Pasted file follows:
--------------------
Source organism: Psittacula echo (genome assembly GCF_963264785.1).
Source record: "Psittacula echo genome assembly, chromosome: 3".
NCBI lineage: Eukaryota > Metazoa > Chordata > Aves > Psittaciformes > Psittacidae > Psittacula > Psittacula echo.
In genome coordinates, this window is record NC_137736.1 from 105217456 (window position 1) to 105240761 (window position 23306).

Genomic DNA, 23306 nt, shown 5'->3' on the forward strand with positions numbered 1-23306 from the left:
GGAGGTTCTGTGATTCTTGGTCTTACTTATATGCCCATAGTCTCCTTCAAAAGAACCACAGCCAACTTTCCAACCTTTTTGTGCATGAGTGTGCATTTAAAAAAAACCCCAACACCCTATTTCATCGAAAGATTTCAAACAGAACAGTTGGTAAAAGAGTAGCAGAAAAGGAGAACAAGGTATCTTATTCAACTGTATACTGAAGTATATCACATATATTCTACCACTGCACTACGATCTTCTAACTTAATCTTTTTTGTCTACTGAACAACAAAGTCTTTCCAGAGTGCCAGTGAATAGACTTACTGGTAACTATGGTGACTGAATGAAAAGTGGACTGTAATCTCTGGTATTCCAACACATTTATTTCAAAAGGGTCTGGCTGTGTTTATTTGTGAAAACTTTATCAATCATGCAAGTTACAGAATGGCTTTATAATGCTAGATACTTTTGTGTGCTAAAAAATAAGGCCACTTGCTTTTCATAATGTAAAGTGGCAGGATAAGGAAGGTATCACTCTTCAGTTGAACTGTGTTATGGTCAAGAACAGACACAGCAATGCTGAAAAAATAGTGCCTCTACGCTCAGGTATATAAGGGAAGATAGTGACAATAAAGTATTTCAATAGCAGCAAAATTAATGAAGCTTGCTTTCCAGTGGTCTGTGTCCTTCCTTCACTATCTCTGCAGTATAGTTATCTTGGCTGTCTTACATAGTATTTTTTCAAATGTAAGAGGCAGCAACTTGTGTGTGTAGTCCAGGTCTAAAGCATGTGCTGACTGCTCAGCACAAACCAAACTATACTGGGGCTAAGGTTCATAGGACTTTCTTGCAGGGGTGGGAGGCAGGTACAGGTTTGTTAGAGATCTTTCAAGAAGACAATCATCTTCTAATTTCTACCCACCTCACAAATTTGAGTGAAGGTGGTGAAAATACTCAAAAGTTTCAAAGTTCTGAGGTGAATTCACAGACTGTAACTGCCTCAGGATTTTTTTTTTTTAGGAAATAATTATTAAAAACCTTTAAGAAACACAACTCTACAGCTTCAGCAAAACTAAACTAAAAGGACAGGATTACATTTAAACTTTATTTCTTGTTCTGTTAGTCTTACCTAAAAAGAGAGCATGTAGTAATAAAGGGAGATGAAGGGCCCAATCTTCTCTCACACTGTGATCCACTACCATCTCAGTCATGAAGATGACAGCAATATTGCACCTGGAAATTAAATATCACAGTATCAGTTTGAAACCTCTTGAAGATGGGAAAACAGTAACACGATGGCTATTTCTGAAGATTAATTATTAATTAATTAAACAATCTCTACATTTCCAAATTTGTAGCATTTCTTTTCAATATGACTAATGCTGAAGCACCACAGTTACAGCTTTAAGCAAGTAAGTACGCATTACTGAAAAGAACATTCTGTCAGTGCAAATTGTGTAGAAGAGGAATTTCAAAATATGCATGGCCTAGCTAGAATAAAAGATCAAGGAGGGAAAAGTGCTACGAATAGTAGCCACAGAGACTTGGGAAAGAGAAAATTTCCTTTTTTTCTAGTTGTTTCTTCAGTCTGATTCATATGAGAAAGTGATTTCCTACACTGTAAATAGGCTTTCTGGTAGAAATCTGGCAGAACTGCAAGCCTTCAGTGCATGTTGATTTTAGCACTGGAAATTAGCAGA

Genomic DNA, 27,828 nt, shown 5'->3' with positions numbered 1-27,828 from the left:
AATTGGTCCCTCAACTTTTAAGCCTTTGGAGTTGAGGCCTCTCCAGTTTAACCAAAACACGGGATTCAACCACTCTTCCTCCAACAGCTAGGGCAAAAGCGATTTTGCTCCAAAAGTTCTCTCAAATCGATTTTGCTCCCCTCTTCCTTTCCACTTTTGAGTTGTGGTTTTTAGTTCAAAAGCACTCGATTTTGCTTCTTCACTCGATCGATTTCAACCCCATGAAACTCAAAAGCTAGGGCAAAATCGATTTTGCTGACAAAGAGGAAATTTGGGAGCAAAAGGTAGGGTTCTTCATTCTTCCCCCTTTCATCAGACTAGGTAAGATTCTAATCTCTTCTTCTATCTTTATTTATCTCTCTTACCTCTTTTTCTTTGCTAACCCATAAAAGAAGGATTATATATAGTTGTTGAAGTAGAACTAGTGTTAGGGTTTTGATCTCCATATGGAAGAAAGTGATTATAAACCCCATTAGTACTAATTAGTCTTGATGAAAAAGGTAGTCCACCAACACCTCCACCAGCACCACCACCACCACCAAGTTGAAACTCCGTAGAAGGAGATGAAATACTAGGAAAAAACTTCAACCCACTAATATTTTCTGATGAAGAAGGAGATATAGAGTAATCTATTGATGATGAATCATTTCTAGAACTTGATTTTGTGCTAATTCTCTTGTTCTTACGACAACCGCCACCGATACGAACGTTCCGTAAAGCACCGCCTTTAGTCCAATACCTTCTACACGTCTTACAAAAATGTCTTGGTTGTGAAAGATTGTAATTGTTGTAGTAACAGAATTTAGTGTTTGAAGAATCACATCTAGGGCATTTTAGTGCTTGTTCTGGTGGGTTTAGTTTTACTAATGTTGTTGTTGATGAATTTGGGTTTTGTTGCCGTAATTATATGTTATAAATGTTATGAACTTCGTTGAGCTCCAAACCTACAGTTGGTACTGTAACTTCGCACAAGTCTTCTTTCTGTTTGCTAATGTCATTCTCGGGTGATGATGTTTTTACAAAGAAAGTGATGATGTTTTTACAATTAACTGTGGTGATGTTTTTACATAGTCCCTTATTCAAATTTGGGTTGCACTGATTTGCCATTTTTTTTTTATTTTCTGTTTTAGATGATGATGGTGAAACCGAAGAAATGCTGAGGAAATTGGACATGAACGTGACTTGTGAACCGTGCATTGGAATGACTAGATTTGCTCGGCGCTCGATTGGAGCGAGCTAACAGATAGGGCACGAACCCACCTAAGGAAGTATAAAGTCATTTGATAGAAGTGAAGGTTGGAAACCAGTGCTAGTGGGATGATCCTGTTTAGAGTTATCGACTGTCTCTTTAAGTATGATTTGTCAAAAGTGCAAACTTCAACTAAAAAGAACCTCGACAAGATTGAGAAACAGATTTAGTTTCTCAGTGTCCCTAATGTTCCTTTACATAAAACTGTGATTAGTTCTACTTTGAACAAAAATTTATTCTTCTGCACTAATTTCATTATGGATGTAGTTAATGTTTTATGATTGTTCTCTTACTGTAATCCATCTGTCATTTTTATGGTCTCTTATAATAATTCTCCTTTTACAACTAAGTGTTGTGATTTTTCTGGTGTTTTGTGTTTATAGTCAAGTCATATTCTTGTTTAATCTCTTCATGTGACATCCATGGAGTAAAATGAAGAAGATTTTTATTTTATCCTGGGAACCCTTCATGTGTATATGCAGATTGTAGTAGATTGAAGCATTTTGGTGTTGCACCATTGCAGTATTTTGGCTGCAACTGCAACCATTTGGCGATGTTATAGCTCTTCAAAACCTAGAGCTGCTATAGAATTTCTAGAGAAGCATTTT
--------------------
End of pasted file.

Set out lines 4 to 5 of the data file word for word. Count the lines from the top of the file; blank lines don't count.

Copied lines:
In genome coordinates, this window is record NC_137736.1 from 105217456 (window position 1) to 105240761 (window position 23306).

Genomic DNA, 23306 nt, shown 5'->3' on the forward strand with positions numbered 1-23306 from the left: